However the famines and poverty eventually visited upon the land left the population with no options other than to leave the country or to fight for their freedom. Though savagely suppressed by the Brit ruling class, by the turn of the 20th Century, a revolutionary movement had coalesced into a force which could no longer be denied.
Winner of the Best Film at the 2006 Cannes Film Festival, The Wind That Shakes the Barley is a powerful political saga which chronicles the rise of the Irish Republican Army (IRA) as seen from the perspectives of two brothers (Cillian Murphy and Padraic Delaney) participating in the insurrection. The picture unfolds in the County of Cork where we find the siblings initially at odds with each other.
One is a doctor, and not at all inclined to become a guerilla, despite dramatic evidence of atrocities on the part of the occupiers. But enough is enough, and after 700 years it falls to their generation to throw off the yoke of oppression in a bloody insurrection.
Not merely a cinematic masterpiece from start to finish but a righteous rallying cry for disenfranchised masses anywhere with nothing left to lose but their chains.

Excellent (4 stars)
Running time: 127 minutes
Studio: Genius Products
DVD Extras: Commentary by director Ken Loach and a featurette looking at his body of work.

Delta Farce DVD

Delta Farce
DVD Review by Kam Williams

Headline: Unfunny Mistaken Identity Comedy Makes Its way to DVD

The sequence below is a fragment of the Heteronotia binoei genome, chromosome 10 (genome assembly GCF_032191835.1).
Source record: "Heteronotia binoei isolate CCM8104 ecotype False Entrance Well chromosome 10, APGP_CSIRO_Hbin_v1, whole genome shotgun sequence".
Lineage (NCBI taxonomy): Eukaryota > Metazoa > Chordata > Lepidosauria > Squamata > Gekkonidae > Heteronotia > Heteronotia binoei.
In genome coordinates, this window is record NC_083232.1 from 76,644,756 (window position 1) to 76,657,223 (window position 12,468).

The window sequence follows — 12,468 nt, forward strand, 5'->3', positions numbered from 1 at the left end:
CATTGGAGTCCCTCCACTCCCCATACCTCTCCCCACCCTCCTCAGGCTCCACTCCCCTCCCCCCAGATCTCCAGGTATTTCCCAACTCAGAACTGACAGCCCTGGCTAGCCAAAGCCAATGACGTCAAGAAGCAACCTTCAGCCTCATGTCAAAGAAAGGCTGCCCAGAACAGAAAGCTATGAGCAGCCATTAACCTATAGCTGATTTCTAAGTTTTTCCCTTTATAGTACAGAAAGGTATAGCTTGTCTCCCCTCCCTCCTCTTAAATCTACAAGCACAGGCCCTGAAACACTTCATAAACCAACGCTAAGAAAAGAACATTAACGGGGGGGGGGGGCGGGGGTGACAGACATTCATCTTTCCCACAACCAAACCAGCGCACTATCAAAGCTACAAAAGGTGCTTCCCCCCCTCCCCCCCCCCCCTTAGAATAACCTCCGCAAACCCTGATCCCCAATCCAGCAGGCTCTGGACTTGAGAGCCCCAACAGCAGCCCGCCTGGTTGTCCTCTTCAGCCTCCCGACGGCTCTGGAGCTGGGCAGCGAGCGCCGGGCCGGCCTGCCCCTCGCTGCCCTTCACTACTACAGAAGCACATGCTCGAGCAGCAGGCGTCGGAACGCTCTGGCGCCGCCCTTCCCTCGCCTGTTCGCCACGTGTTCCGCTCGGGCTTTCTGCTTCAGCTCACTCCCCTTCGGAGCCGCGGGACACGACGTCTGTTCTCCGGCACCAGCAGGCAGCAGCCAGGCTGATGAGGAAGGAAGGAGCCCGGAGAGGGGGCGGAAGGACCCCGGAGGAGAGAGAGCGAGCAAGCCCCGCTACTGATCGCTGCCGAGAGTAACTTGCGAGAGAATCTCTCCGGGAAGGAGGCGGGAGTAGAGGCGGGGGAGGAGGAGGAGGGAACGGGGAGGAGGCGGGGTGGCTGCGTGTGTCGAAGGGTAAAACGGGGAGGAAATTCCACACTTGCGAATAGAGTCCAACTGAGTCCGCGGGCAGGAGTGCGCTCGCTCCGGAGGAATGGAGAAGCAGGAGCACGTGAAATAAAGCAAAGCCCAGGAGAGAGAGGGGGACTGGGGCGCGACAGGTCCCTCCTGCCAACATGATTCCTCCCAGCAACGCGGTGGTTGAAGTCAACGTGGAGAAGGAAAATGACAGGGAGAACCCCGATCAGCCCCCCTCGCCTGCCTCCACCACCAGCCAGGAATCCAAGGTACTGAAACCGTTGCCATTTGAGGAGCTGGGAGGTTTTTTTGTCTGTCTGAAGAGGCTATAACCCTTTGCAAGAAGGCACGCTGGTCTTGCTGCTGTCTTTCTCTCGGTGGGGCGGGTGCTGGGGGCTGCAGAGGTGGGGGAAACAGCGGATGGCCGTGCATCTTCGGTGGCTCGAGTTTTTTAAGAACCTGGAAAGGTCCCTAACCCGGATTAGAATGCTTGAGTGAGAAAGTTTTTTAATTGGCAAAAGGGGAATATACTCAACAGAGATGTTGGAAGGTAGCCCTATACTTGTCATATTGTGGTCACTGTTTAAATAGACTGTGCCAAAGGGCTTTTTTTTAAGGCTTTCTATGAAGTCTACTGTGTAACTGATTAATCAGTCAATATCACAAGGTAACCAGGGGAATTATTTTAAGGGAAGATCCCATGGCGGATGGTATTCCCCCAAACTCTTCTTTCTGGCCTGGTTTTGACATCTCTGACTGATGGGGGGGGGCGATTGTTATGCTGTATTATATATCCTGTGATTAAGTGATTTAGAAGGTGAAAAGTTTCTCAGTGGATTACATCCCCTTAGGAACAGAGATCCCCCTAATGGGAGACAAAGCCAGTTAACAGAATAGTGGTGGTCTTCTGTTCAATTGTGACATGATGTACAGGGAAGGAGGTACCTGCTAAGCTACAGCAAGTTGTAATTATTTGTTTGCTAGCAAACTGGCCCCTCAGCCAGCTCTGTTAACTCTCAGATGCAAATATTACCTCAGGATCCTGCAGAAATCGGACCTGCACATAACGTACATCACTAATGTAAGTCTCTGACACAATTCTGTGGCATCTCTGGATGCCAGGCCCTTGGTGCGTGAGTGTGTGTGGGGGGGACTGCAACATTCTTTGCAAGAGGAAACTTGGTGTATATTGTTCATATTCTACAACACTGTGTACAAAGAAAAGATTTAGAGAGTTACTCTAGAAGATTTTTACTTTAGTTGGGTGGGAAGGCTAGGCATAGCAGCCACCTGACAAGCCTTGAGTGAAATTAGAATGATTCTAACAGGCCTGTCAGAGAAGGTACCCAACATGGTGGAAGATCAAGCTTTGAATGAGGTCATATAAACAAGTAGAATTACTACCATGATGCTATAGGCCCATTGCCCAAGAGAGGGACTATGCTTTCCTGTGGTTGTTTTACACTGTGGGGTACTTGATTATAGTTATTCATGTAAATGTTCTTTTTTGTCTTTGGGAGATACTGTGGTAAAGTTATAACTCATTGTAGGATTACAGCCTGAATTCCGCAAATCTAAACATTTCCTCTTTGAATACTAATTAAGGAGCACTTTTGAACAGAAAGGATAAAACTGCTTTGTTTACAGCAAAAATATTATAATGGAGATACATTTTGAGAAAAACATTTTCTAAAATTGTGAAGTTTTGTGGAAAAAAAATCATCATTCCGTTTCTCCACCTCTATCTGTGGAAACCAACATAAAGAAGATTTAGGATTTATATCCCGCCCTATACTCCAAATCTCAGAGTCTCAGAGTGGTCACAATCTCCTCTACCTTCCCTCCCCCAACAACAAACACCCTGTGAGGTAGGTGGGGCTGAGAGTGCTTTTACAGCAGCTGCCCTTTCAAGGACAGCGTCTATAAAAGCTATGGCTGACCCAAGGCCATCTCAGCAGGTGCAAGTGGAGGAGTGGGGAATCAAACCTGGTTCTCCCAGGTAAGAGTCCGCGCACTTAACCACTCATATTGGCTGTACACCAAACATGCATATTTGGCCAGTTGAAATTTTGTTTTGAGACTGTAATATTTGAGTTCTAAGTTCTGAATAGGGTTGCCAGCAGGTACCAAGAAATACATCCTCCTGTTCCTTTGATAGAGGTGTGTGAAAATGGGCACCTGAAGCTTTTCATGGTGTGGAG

Larry (Larry the Cable Guy), Everett (DJ Qualls) and Bill (Bill Engvall) are best friends who ordinarily welcome the periodic male-bonding opportunity afforded them by their service as National Guard reserves on the base where they’re stationed in Chattahoochee, Georgia. For once a month, they make the most of a chance to shoot guns, drink beer, and leer at the waitresses at the local Hooters.
Everything changes, however, the day that the pencil pushers in the Pentagon decide to call up their unit. Hard-boiled Sergeant Kilgore (Keith David) soon arrives to whip them into shape, and before you can say “Be all that you can be!” they’re shipped to for Fallujah.
But a funny thing happens on the way to Iraq, for this ill-equipped trio of misfits unit is accidentally ejected from the plane over a desert in Mexico, where it takes them forever to realize that they haven’t landed in a battle zone. Don’t be duped, if this premise sounds at all appealing, for Delta Farce is easily one of the worst films released this year.